Dozens of residents turned out to a Peters council meeting Monday to express their views about two thorny issues: whether footwear with spikes should be permitted on a new, $1.2 million athletic field and the unveiling of plans for a controversial development off Boyer Road.
Council members have gone back and forth the past few months over a decision to ban the use of spikes on a new artificial turf field in Peterswood Park. Council voted to ban the use of metal spikes at the field by the Peters High School cross country team in August, it said the following month they would reconsider the issue, perhaps to allow the use ceramic spikes.
The field is used primarily by the township's youth soccer groups and lacrosse teams, which wear shoes with rubber spikes, but the school district's cross-country team has always used metal spikes, and that team has used the field as a starting location for the past several years.
Council members agreed with a recommendation from the township parks and recreation board to uphold the ban, based on concerns that the use of spikes could decrease the usable life of the field.
The manufacturer of the turf, United Civil Contracting and Developers of Ohio, said the use of spikes that were shorter than three-eighths of an inch wouldn't void the warranty but could lessen the life of the field by two years.
The Peters Township Soccer Association, which contributed $240,000 to the artificial turf improvements, also objected to the use of spikes.
A Cross Country Booster Club representative, Barbara Wenn, said her group was harassed by a member of the soccer association and it felt they were being treated unfairly by the Parks and Recreation board.
"I am appalled, as a taxpayer, that they think they own this field and they can dictate who does and does not use it," she said of the soccer association.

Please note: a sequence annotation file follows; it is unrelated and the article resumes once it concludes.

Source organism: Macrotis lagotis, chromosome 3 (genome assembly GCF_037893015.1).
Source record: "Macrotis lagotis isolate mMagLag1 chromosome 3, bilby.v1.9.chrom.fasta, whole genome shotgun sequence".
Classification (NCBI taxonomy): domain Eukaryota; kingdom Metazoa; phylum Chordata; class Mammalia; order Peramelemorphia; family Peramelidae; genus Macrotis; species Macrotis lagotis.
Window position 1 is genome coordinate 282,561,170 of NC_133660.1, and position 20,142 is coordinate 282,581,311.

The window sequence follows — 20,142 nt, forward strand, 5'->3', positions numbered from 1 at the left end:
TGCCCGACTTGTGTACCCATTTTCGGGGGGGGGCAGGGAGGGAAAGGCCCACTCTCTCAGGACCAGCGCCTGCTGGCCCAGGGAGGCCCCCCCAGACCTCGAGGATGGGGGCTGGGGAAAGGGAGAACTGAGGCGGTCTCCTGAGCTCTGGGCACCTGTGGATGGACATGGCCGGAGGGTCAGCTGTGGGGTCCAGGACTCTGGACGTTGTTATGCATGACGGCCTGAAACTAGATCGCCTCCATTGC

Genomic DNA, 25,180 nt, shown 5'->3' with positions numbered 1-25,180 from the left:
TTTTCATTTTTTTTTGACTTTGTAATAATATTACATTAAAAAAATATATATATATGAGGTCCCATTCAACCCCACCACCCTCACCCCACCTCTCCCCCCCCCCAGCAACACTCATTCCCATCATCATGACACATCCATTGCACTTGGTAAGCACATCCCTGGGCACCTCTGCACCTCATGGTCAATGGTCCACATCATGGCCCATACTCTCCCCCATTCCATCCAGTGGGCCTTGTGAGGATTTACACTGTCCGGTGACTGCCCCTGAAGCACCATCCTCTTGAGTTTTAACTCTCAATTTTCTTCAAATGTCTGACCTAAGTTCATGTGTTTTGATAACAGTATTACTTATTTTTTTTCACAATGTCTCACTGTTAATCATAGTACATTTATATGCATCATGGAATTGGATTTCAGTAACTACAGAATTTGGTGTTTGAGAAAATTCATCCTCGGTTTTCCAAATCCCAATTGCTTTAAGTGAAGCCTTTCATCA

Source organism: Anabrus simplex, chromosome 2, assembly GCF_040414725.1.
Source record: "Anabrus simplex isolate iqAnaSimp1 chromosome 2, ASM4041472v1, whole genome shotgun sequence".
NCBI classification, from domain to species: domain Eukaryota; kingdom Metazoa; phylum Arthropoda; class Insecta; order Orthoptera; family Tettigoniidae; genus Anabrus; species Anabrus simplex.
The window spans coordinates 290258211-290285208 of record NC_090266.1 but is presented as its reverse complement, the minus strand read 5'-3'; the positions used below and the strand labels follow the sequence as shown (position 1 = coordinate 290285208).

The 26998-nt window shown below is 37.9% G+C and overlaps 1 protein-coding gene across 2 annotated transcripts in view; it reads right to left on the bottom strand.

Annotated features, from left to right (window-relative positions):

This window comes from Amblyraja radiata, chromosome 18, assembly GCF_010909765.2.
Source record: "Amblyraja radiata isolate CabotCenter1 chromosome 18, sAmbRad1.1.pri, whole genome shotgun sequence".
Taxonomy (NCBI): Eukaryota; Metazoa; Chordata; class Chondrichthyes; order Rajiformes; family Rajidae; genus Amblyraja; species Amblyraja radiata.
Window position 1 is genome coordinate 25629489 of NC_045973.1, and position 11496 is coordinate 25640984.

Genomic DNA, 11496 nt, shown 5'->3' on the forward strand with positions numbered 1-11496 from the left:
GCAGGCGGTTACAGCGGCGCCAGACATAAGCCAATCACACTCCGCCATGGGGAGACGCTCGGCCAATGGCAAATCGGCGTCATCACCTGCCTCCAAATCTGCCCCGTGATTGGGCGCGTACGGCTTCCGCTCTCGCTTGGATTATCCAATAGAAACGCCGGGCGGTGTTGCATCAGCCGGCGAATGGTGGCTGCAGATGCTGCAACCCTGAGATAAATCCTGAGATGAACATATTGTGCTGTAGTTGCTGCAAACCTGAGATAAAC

"There was no harassment," said soccer board member Bill Raber.
Parks and recreation board member Jeff Crummie said the only issue was wear and tear on the field and that spikes are routinely banned on such fields for that reason.
Parks and recreation director Michele Harmel said she would work with the cross country team to determine a new starting area in the park, if necessary.
Council on Monday also unanimously granted final approval for phase one of the Whispering Pines housing development, including construction of the first 18 of 40 homes to be built on the 33-acre site.
In July, dozens of homeowners in the neighboring Woodlands development successfully lobbied council to reject a road that would have connected the two developments, due to concerns about traffic and safety.
But on Monday, council learned that a cul-de-sac separating the two developments would be considered temporary so that the developments could be connected in the future, if desired. Sidewalks and utility lines will be connected between the developments, according to the plans forwarded by developer Ted Taylor III.
Some residents continued to question why the development would access Boyer Road, rather than an arterial route, such as Bebout Road. Engineers have said the topography in the area would prohibit that.
"The planning has been abysmal for this development," said Woodlands resident Anthony Castellone, one of several people who have expressed concern that Boyer Road, a small residential street, would become little more than a highway ramp into the new development.
"We all realize that direct access [to Bebout] would be best," but it's not feasible, said township manager Michael Silvestri.
Also Monday, council:
• Approved a bond refinancing of up to $10 million due to lower interest rates. Financial adviser Michael McCaig said refinancing would save taxpayers almost $1 million with a 1.97 percent interest rate.
• Scheduled a public hearing for a zoning amendment addressing crematories for 7:30 to 9 p.m. Jan. 21. The proposed amendment would permit crematories as a conditional use in light industrial districts. The proposal can be read online at www.peterstownship.com, where those interested in speaking may register. Speakers also can register at the door, Mr. Silvestri said.
• Authorized a meeting between Mr. Silvestri and property owners on Jones Drive, a private road that links East McMurray Road and Route 19. Four homes and several businesses are located on the road and homeowners told council there are escalating problems with motorists using the street as a cut-through.neigh_south - neigh_washington
Janice Crompton: email@example.com or 412-851-1867.